Big Changes Coming to LinkedIn Campaign Manager -

Big Changes Coming to LinkedIn Campaign Manager

Big Changes with LinkedIn Campaign Manager

Big Changes Coming to LinkedIn Campaign Manager

LinkedIn marketing is becoming more important as B2Bs look for new and more accurate ways to address their customers.

Because those customers happen to be businesses, it’s harder to connect to them on larger platforms like Facebook and Instagram with any kind of decent success rate. Recognizing this need, Linkedin has updated the LinkedIn Campaign Manager

so that it’s easier to use and more powerful than ever.

This is Not LinkedIn Sponsored Content

It may feel like this article’s entire point is to sing the praises of LinkedIn’s needed updates, but that’s only because it is finally becoming a tool that’s powerful enough to really extrapolate answers to questions that have been so difficult to answer.

For starters, LinkedIn Sponsored Content will now be integrated with Google Campaign Manager so that advertisers can better track both audience information and content data across platforms and devices. Although this feature has been available for a bit for limited ad formats, the big deal here is that Sponsored Content, from video, carousel ads and even lead-generation forms can now be tracked using the Google Campaign Manager.

Companies using LinkedIn’s Google Campaign Manager integration should make sure to utilize click tags rather than landing page URLs for the most accurate tracking. LinkedIn says more metrics are coming, so watch for those, too. Vimeo already announced that users can publish video directly to the appropriate LinkedIn company page.

Introducing Objective-Based Advertising

Marketing campaigns, in general, have some kind of endgame in mind.

Maybe the company wants to get more clicks or higher traffic flow. Or maybe they just want to sell a thing or tell a story. Whatever the motivation, there tends to be one. Not having an objective means marketing assets that make no sense together or run counter to one another. Everyone needs an objective, but most platforms leave it to the individual to figure out just how to make them happen.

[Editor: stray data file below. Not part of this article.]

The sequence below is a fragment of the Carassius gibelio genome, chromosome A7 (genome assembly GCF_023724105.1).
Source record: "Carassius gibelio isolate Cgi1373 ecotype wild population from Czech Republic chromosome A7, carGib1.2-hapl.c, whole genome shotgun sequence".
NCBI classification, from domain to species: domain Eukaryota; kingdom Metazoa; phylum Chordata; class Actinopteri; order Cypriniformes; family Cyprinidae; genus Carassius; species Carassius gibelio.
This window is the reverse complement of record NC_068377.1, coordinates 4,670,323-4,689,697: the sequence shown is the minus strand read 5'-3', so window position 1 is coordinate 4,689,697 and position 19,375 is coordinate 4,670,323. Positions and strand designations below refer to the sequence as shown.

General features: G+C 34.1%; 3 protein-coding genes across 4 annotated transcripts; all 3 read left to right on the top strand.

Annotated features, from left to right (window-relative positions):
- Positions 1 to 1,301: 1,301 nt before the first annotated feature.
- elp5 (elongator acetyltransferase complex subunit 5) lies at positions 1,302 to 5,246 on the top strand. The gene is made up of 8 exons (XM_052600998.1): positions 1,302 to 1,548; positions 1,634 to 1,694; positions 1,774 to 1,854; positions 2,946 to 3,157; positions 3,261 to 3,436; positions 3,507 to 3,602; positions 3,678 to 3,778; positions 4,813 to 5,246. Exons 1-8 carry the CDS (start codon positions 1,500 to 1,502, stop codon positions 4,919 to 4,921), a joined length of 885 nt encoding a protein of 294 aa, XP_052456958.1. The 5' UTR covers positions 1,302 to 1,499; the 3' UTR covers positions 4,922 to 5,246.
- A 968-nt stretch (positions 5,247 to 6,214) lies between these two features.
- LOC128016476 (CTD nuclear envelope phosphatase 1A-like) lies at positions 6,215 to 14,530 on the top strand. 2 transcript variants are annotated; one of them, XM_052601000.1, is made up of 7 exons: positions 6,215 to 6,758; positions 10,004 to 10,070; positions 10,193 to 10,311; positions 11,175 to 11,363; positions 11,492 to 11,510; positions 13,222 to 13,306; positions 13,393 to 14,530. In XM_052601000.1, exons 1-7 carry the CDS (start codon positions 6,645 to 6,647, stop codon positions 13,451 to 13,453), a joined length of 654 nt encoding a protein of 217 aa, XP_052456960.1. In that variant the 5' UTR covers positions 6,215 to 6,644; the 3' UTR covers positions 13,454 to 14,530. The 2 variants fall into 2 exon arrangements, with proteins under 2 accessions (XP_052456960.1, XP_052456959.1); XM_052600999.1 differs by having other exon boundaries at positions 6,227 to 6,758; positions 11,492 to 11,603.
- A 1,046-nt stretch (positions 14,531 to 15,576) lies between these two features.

LinkedIn has made some big decisions when it comes to Campaign Manager that make it much more user friendly, helping even the newest small business owner push ads out that could help them achieve their goals. Of course, if the advertisement itself is ineffective, LinkedIn can’t make a lot of difference there.

The company calls their new effort “Objective-Based Advertising,” which is a very fitting name considering that it literally is a workflow made with the ultimate goal in mind. The user starts by selecting from a list of objectives, then Campaign Manager helps them stay on task by only showing elements that will help the user achieve their goal. Audiences are segmented into five major categories: Company, Demographics, Education, Job Experience and Interests.

With those steps handled, a panel to the right will appear, giving advertisers predictions of reach based on spend over 1-, 7- and 30-day periods. The budget and schedule boxes are at the bottom, and haven’t changed a whole lot, but the ad building tool got a big upgrade. As a marketer builds a marketing asset, it appears in a panel to the right that updates in real time and is an accurate depiction of the ad in its destination space.

More From LinkedIn: Coming Mid-2019

What LinkedIn and Google have dropped on the B2B marketing community promises to only be a taste of what’s possible down the road.

Objective-based advertising and optimizations for these types of campaigns, as well as better ways to track them all across platforms are moving LinkedIn into position to compete with larger social media platforms like Facebook and Instagram.

Although LinkedIn lacks the audience bulk of Facebook, boasting just 562 million users to Facebook’s 1.49 billion daily active users, the nature of LinkedIn as a specialty social network just for businesses means that a B2B marketer has to do less filtering to get to the specific audience they’re trying to reach. LinkedIn has long been touted as the place for B2Bs to find customers, but these changes are going to make it much easier for business owners as well as the professional marketers that work for them.


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